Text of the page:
Sun Oct 29 11:48:10 2017 user.debug mmpbxd[7155]: [MMUCI] :E: mmUciCommonAllocateContext:248 – Error loading the UCI config from file for mmpbxbrcmsi3217x: UCI_ERR_NOTFOUND
      Sun Oct 29 11:48:10 2017 user.debug mmpbxd[7155]: [MMBRCM] :E: mmBrcmSi3217xConfigLoad:1872 – No Slic configuration is found. Endpoint Driver default config will be used.
      Sun Oct 29 11:48:10 2017 user.debug mmpbxd[7155]: [MMBRCM] :E: mmBrcmInit:590 – mmBrcmSi3217xConfigLoad has failed: MMPBX_ERROR_NOCONFIG

      Have I missed a config file?

        • Thisavros on November 2, 2017 at 11:41 pm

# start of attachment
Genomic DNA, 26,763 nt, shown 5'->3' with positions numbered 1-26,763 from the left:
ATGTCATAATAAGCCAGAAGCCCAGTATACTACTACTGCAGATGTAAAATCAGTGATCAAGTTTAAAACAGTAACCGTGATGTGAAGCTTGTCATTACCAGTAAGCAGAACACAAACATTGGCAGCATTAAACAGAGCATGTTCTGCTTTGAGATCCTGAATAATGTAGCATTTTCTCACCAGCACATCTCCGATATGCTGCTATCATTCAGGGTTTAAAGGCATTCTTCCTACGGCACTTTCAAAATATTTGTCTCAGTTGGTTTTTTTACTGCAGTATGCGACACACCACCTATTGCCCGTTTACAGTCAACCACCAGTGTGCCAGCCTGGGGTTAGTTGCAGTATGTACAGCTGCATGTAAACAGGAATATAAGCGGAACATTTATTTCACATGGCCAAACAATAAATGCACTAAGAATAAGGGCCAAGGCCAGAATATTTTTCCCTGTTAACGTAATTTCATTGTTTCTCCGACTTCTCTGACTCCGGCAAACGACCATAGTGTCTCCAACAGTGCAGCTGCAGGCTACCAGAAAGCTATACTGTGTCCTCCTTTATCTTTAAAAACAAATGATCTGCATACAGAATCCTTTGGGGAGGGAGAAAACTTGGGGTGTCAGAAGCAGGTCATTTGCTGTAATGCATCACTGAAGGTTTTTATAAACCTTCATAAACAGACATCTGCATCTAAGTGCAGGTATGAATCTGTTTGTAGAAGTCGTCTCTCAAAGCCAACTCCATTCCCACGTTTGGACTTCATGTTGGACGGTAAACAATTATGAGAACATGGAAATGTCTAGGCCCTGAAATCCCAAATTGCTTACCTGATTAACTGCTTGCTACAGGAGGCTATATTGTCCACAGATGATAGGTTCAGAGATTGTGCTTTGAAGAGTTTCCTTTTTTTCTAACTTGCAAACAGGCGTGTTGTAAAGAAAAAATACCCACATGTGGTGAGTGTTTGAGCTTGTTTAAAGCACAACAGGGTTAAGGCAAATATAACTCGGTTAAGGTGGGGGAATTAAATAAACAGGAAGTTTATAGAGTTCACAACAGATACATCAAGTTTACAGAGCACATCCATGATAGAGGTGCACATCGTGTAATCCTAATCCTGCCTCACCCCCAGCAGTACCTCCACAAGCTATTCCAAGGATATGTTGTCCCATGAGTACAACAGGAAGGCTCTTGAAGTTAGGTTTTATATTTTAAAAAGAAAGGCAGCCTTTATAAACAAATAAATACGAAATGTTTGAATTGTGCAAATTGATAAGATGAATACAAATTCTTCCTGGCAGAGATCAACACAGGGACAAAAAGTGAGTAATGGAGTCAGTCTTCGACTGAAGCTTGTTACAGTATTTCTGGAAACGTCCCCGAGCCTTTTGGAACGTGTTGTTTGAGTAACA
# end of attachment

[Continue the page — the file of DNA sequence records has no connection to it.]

• Reply

        Hey guys figured it out with some help from the AusiieBB help desk.
        After successfully root kit the router TG800vac Build 16.3.7567-660-RD
        I followed the above guide. Exception being that silly me used the IP address for the proxy & registrar

        After using the “case” sensitive fqdn: eg:
        Proxy Server: AussieBB.nms1.voice.wide.net.au
        Registrar Server: AussieBB.nms1.voice.wide.net.au
        Outbound Proxy: AussieBB.nms1.voice.wide.net.au
        Port: 5060
        VoIP is up and running.

        There are still many errors in the logs but I can make & receive calls.

        Thank you to CRCinAU

      • Sacha Weatherstone on October 30, 2017 at 6:27 pm
      • Reply